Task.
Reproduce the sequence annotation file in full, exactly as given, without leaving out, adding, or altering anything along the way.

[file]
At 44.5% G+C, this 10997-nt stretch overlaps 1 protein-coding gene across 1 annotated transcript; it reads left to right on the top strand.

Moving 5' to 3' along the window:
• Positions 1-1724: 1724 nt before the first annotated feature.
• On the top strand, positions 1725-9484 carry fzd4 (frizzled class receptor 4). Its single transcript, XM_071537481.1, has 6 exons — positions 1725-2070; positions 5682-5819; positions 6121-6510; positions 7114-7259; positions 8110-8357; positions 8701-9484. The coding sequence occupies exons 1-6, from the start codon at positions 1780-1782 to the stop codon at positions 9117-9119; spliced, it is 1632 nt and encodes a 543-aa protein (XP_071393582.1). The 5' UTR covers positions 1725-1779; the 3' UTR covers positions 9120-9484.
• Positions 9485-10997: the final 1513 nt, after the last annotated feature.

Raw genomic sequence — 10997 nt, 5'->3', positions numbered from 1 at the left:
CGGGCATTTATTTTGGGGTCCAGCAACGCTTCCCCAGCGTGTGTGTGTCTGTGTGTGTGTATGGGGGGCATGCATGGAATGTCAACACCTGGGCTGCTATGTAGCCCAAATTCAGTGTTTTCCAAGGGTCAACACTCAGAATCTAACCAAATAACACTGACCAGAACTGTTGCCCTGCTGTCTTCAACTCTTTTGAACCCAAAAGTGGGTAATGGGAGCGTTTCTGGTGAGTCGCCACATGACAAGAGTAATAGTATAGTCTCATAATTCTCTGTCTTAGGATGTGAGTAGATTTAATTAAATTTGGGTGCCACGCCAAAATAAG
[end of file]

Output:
At 44.5% G+C, this 10997-nt stretch overlaps 1 protein-coding gene across 1 annotated transcript; it reads left to right on the top strand.

Moving 5' to 3' along the window:
• Positions 1-1724: 1724 nt before the first annotated feature.
• On the top strand, positions 1725-9484 carry fzd4 (frizzled class receptor 4). Its single transcript, XM_071537481.1, has 6 exons — positions 1725-2070; positions 5682-5819; positions 6121-6510; positions 7114-7259; positions 8110-8357; positions 8701-9484. The coding sequence occupies exons 1-6, from the start codon at positions 1780-1782 to the stop codon at positions 9117-9119; spliced, it is 1632 nt and encodes a 543-aa protein (XP_071393582.1). The 5' UTR covers positions 1725-1779; the 3' UTR covers positions 9120-9484.
• Positions 9485-10997: the final 1513 nt, after the last annotated feature.

Raw genomic sequence — 10997 nt, 5'->3', positions numbered from 1 at the left:
CGGGCATTTATTTTGGGGTCCAGCAACGCTTCCCCAGCGTGTGTGTGTCTGTGTGTGTGTATGGGGGGCATGCATGGAATGTCAACACCTGGGCTGCTATGTAGCCCAAATTCAGTGTTTTCCAAGGGTCAACACTCAGAATCTAACCAAATAACACTGACCAGAACTGTTGCCCTGCTGTCTTCAACTCTTTTGAACCCAAAAGTGGGTAATGGGAGCGTTTCTGGTGAGTCGCCACATGACAAGAGTAATAGTATAGTCTCATAATTCTCTGTCTTAGGATGTGAGTAGATTTAATTAAATTTGGGTGCCACGCCAAAATAAG